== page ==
That’s not a very healthy list, Neil! A good diet is also important in keeping your brain fit and healthy.

Neil
Maybe I should cut down on the chocolate cake then?

Sophie
Actually, that’s one thing you could leave on the list. According to research, chocolate may enhance – or improve – cognitive performance, and that is your ability to acquire and utilize knowledge. Now let’s listen to Dr Loveday talking about building up our cognitive reserve – this is the idea of building up extra abilities to help protect the brain against declining memory or thinking.

INSERT
Dr Catherine Loveday, neuropsychologist
Continually just stimulating the brain – things like learning a language, learning music, just educating yourself, seems to continue to build up that cognitive reserve. So even if people take up languages or take up other things later in life it will give them a degree of protection.

Neil
Stimulate means to make something become more active. Hmm. Not sure I’m continually stimulating my brain. What do you think, Sophie?

Sophie
With all our stimulating discussions, Neil, I’m sure we’re both building up our cognitive reserve. And there are your Japanese lessons too.

Neil
Well, so I am doing well as far as my cognitive reserve goes. Sophie you’ve put my mind at rest.

Sophie
And if you put someone’s mind at rest you stop them worrying. Well, don’t get too relaxed Neil – your brain needs constant stimulation, remember?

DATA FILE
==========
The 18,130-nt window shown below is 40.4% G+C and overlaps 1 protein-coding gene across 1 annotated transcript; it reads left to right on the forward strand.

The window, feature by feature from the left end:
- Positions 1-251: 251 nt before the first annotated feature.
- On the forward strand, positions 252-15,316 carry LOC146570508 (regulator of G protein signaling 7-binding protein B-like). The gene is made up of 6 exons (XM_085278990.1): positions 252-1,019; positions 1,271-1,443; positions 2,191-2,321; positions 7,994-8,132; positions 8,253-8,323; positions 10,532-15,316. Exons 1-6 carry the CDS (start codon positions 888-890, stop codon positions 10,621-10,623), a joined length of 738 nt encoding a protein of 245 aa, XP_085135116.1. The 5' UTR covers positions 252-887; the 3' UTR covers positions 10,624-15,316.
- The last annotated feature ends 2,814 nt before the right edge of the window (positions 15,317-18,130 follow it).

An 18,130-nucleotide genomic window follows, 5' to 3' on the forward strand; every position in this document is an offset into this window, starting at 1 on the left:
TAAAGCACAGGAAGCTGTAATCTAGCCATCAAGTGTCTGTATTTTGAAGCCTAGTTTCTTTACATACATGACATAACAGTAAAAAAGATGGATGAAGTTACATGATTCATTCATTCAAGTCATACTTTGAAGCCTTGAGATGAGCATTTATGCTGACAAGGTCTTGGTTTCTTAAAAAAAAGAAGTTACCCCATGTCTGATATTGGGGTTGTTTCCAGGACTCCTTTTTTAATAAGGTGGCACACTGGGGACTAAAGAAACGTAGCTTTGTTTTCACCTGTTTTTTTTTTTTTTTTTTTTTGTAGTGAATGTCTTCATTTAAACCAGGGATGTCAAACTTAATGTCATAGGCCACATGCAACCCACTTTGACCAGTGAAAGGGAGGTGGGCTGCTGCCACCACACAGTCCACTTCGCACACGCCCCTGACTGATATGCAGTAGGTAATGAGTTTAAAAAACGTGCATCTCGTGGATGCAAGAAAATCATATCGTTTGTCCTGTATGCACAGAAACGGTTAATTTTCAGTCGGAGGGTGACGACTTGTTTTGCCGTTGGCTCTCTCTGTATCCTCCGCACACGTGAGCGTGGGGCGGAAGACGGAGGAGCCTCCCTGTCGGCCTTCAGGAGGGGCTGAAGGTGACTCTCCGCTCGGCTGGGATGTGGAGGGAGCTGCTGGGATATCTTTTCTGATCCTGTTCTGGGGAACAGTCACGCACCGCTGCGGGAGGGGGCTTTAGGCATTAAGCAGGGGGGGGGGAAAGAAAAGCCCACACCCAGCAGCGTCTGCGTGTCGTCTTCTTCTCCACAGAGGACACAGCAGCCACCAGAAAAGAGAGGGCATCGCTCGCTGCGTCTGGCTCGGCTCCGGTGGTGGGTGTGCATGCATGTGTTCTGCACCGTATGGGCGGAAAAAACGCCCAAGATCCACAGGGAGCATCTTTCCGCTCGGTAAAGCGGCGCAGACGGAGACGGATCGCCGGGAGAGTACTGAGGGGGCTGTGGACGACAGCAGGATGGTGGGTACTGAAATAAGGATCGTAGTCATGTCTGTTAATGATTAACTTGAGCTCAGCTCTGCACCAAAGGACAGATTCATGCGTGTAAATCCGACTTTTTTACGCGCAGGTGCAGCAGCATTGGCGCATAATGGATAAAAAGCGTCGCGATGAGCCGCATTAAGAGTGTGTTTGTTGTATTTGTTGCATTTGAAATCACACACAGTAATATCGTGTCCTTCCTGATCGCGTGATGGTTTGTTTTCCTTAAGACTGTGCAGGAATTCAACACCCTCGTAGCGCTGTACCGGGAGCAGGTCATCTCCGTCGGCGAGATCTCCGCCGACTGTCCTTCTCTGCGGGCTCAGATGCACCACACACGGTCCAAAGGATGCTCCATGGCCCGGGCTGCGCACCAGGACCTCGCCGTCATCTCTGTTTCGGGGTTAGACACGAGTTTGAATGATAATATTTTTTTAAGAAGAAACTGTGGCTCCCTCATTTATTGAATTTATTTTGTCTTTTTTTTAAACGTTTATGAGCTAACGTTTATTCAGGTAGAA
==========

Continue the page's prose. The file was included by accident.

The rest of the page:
Neil
Hmm. I think I might just lie down after the show with a box of chocolates and today’s crossword… or maybe I’ll memorize another shopping list… this time in Japanese.

Sophie
OK. I think it’s time to hear the answer to today’s quiz question. I asked: How many neurons are there in the typical human brain? Is it … a) 8.6 billion b) 86 billion or c) 860 billion?

Neil
And I said a) 8.6 billion.

Sophie
I thought you were feeling clever today, Neil. I’m afraid that’s the wrong answer. It’s b) 86 billion. But do you know how scientists calculated that number?

Neil
Did they have a guess, Sophie?

Sophie
No, not exactly. Apparently, the easiest way is to count how many neurons there are in one part of the brain and then multiply that for the rest of the brain’s volume.

Neil
Well, that’s a lot of brain cells. OK, can we hear the words we learned today?

Sophie
They are:
bilingualism
brain training
neurons
stroke
executive functions
switches
resist
enhance
cognitive reserve
stimulate
put someone’s mind at rest

Neil
Well, that’s the end of today’s 6 Minute English. Don’t forget to join us again soon!

Both
Bye.

Vocabulary


bilingualism
speaking two languages equally well

brain training
learning ways to increase your memory or intelligence

neurons
nerve cells

a stroke
a serious illness that occurs when blood flow to an area in the brain is cut off

executive functions
behaviour that is the same as the way most other people behave

switches
changes

resist
try to stop or prevent

enhance
improve

cognitive reserve
the idea of building up extra abilities to help protect the brain against declining memory or thinking.

stimulate
make something become more active

put someone’s mind at rest
stop someone from worrying